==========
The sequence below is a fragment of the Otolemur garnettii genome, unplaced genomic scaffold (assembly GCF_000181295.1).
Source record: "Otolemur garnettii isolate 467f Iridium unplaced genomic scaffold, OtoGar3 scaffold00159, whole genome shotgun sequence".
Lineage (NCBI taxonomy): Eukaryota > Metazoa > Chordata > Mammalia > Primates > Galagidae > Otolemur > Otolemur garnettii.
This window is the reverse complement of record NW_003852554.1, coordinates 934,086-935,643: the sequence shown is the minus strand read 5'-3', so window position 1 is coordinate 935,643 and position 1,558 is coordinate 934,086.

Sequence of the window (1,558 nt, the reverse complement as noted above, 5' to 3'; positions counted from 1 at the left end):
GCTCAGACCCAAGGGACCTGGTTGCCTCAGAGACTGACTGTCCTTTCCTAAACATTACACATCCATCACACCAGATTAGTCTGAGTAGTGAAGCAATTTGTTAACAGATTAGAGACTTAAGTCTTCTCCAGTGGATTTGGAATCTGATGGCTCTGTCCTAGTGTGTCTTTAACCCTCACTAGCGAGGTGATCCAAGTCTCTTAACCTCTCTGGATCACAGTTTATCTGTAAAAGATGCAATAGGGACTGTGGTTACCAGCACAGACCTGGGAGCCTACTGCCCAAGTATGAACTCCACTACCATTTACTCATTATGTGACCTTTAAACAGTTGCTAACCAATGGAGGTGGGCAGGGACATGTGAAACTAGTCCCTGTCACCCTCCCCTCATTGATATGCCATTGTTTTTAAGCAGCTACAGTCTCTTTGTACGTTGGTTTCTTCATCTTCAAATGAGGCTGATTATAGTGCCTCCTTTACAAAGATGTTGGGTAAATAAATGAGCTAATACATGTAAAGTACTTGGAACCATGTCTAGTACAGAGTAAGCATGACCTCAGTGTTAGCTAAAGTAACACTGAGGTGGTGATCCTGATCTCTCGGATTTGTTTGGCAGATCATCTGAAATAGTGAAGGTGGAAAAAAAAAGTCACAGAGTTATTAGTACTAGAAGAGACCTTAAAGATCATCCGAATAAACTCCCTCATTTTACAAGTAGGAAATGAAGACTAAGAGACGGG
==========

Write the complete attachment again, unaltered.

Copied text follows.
The sequence below is a fragment of the Otolemur garnettii genome, unplaced genomic scaffold (assembly GCF_000181295.1).
Source record: "Otolemur garnettii isolate 467f Iridium unplaced genomic scaffold, OtoGar3 scaffold00159, whole genome shotgun sequence".
Lineage (NCBI taxonomy): Eukaryota > Metazoa > Chordata > Mammalia > Primates > Galagidae > Otolemur > Otolemur garnettii.
This window is the reverse complement of record NW_003852554.1, coordinates 934,086-935,643: the sequence shown is the minus strand read 5'-3', so window position 1 is coordinate 935,643 and position 1,558 is coordinate 934,086.

Sequence of the window (1,558 nt, the reverse complement as noted above, 5' to 3'; positions counted from 1 at the left end):
GCTCAGACCCAAGGGACCTGGTTGCCTCAGAGACTGACTGTCCTTTCCTAAACATTACACATCCATCACACCAGATTAGTCTGAGTAGTGAAGCAATTTGTTAACAGATTAGAGACTTAAGTCTTCTCCAGTGGATTTGGAATCTGATGGCTCTGTCCTAGTGTGTCTTTAACCCTCACTAGCGAGGTGATCCAAGTCTCTTAACCTCTCTGGATCACAGTTTATCTGTAAAAGATGCAATAGGGACTGTGGTTACCAGCACAGACCTGGGAGCCTACTGCCCAAGTATGAACTCCACTACCATTTACTCATTATGTGACCTTTAAACAGTTGCTAACCAATGGAGGTGGGCAGGGACATGTGAAACTAGTCCCTGTCACCCTCCCCTCATTGATATGCCATTGTTTTTAAGCAGCTACAGTCTCTTTGTACGTTGGTTTCTTCATCTTCAAATGAGGCTGATTATAGTGCCTCCTTTACAAAGATGTTGGGTAAATAAATGAGCTAATACATGTAAAGTACTTGGAACCATGTCTAGTACAGAGTAAGCATGACCTCAGTGTTAGCTAAAGTAACACTGAGGTGGTGATCCTGATCTCTCGGATTTGTTTGGCAGATCATCTGAAATAGTGAAGGTGGAAAAAAAAAGTCACAGAGTTATTAGTACTAGAAGAGACCTTAAAGATCATCCGAATAAACTCCCTCATTTTACAAGTAGGAAATGAAGACTAAGAGACGGG